We have just received the following update from one of our sister organisations, Bright Hope World, about the scale of the disaster in Mozambique. The report, written by Patrick, a local Pastor, highlights just how great the need is.
Rescue workers in Mozambique are racing against time to save hundreds of people clinging onto roofs and trees around the devastated city of Beira. These efforts come days after a powerful cyclone triggered flash floods, submerging entire villages and wiping out communities across southeastern Africa.
Aid workers on Wednesday spoke of women trapped in trees “throwing their babies” onto rescue boats. They talked of plucking people from head-deep water, only to strand them in patches of land where the water reached their ankles. Cyclone Idai hit Beira with winds of up to 170 kilometres per hour last Thursday, then moved inland to Zimbabwe and Malawi, killing hundreds and putting the lives of millions at risk. United Nations officials say this could be the worst ever weather-related disaster to have struck the southern hemisphere. Authorities say at least 200 people have died in Mozambique and 98 in Zimbabwe, but the death toll is likely to rise as rescuers continue to find bodies. Mozambican President Filipe Nyusi, who has declared a national emergency and three days of mourning starting on Wednesday, has warned that the eventual number of those killed in the cyclone and flooding could rise to more than 1,000.
According to earlier estimates by the International Federation of Red Cross and Red Crescent Societies, 90% of Beira and its surrounding areas appear to be completely destroyed. Josias Elias, found clinging to a tree almost submerged in water, said his entire village near Beira was flooded. There’s no more reason to go back. All of the houses have been destroyed.
On Tuesday, rescuers saved 167 people around Beira with the help of South African Air Force helicopters. On Wednesday, rain was continuing to fall in and around the city of some 500,000 people, complicating rescue efforts and meaning that aid had to be flown in by helicopter or plane. The devastation is vast. As far as the eye can see, it’s just water, you can’t see any land, the women were throwing their babies from the trees into our paddle boats.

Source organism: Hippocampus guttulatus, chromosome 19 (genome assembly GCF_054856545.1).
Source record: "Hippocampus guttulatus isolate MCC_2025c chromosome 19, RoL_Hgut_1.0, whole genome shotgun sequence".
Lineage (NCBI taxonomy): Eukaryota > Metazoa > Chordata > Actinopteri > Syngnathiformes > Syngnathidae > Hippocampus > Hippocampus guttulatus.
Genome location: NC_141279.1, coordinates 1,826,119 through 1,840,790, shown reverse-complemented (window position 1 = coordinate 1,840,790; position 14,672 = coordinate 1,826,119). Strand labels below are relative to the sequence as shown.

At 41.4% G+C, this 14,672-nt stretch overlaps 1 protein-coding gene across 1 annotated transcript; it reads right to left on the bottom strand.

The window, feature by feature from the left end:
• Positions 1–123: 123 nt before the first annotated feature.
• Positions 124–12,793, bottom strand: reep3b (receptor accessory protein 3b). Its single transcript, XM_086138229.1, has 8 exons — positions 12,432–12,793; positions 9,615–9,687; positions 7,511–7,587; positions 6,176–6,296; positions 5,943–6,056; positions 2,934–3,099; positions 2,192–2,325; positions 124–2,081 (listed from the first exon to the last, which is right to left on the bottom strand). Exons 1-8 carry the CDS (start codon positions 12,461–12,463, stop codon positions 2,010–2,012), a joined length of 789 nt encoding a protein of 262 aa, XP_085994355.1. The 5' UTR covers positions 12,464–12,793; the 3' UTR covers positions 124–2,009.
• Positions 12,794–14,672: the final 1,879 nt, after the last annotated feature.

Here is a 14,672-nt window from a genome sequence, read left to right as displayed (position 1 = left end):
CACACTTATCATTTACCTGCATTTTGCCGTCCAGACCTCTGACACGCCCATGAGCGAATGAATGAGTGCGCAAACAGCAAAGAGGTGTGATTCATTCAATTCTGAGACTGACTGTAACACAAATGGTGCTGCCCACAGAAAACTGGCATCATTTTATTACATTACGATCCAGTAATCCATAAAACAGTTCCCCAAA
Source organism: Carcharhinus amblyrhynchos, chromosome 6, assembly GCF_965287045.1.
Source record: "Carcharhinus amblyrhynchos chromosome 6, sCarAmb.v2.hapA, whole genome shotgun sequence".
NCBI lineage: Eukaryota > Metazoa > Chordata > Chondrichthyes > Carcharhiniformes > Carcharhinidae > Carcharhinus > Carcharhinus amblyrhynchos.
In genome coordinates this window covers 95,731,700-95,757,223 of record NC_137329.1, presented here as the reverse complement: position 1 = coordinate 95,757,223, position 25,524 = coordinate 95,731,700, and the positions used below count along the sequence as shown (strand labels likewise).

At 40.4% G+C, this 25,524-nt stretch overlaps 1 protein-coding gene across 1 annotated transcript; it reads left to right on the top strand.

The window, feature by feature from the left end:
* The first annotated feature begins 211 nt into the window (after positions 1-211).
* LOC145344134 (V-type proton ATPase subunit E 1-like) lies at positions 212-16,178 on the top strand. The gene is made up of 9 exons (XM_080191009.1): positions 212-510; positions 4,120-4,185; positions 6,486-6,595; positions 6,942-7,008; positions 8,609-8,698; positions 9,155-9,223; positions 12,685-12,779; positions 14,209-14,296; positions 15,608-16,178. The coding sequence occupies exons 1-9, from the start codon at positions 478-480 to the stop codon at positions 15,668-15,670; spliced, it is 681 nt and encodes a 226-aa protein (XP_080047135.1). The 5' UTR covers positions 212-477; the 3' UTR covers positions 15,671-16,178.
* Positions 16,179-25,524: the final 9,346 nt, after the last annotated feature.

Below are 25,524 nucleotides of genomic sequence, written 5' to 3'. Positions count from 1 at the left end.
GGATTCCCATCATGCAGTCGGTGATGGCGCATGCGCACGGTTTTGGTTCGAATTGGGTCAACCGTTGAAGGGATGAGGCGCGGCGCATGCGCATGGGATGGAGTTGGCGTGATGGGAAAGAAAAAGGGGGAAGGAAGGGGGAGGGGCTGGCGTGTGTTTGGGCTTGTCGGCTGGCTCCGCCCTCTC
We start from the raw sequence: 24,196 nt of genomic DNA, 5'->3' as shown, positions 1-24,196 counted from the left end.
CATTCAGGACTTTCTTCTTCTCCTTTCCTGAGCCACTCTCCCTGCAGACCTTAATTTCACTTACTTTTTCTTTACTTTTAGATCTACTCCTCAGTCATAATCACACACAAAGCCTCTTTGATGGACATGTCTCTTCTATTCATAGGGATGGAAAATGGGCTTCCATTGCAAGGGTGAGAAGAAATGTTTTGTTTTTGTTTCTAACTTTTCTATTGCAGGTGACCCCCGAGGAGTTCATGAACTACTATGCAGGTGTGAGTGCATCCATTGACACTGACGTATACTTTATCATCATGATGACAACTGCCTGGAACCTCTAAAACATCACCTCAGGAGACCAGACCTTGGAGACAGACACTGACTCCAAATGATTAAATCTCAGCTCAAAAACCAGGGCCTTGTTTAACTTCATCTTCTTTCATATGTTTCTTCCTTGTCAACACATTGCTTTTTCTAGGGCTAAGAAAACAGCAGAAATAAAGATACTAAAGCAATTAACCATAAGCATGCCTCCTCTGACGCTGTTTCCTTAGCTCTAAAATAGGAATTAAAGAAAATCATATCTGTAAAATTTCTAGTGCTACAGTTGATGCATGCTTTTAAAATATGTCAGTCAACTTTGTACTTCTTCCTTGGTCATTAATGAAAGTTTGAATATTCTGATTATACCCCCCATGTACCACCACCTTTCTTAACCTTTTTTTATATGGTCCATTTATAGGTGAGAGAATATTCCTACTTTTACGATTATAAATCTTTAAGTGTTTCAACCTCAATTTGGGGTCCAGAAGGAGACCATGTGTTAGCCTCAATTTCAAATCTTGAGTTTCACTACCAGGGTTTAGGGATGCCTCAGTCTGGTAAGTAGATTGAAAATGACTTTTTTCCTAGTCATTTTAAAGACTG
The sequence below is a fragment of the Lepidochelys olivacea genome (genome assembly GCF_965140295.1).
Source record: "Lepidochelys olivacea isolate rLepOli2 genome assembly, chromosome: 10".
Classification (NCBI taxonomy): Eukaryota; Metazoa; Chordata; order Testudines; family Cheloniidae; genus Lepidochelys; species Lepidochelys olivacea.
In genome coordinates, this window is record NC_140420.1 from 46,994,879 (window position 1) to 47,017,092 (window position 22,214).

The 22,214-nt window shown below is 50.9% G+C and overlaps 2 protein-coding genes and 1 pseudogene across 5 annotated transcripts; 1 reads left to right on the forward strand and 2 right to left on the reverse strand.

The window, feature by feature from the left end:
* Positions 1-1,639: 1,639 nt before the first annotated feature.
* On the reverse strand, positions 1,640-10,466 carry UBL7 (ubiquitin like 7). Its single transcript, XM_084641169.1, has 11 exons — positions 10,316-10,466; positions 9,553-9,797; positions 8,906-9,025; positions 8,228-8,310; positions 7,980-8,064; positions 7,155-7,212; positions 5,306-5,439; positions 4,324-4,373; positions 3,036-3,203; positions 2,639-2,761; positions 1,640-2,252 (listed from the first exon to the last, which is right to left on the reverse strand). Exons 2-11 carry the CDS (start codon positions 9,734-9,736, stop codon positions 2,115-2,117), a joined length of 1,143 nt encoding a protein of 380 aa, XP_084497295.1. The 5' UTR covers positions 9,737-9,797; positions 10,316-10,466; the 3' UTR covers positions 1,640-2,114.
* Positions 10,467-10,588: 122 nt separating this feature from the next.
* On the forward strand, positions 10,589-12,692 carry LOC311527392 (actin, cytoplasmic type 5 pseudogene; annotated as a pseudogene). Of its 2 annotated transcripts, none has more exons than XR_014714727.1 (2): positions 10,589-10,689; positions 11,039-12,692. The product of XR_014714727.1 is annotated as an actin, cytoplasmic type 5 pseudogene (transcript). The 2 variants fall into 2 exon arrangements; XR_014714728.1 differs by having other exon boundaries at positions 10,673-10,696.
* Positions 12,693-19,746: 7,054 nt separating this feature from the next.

The scale of the disaster unleashed on Mozambique by Cyclone Idai remains unknown. But the testimony by Mr Taylor, a stranded motorist who survived, hints at the magnitude of the tragedy unfolding in one of the world’s poorest countries. Caught in the floods unleashed by Idai after it made landfall near the port of Beira last week, Mr Talyor, a former Zimbabwean farmer living in Mozambique, abandoned his car on Monday and walked 15 miles along a raised road to safety in the village of Nhamatanda. His six-hour walk revealed a scene of “carnage and death.”
“People were on the rooftops and in the eucalyptus, mango and cashew nut trees,” he said. On dryer land, hundreds of survivors searched in the dark for missing members of their families. By the light of his mobile phone, he counted bodies as he walked, estimating he saw up to 400 floating in the water or washed up by the current onto the road, where survivors and relatives stood over the corpses, weeping in grief. He speculated the government’s early estimate of 1,000 dead would prove to be woefully short. “I’m guessing, but it is well into the thousands – four, five, six thousand”
The level of chaos in the affected areas is unimaginable, the safety campsites which have been made are overcrowded with hungry people. These sites are understaffed and don’t have enough food for everyone. The provisions that arrive are fought for by individuals.
Most of the areas are covered in water and the only way to access these remote areas is by helicopter. We as the leaders have decided to send someone to the north for an assessment on how best we can operate. It would not be wise to go on a mission without knowing how bad things are and if we would be able to assist to the best of our ability. After the assessment has been done and the people have been allocated to designated areas, that’s when a team from Maputo will go with supplies for the believers in the north.
We desperately need the water to subside as we don’t have the means of reaching some areas where the believers are. Please pray that the water levels decrease. There are talks of releasing water from the dams close by for fear of them bursting, this could worsen an already dire situation. Join us in prayer for the believers and locals who have been affected by this disaster.
Yours in Christ,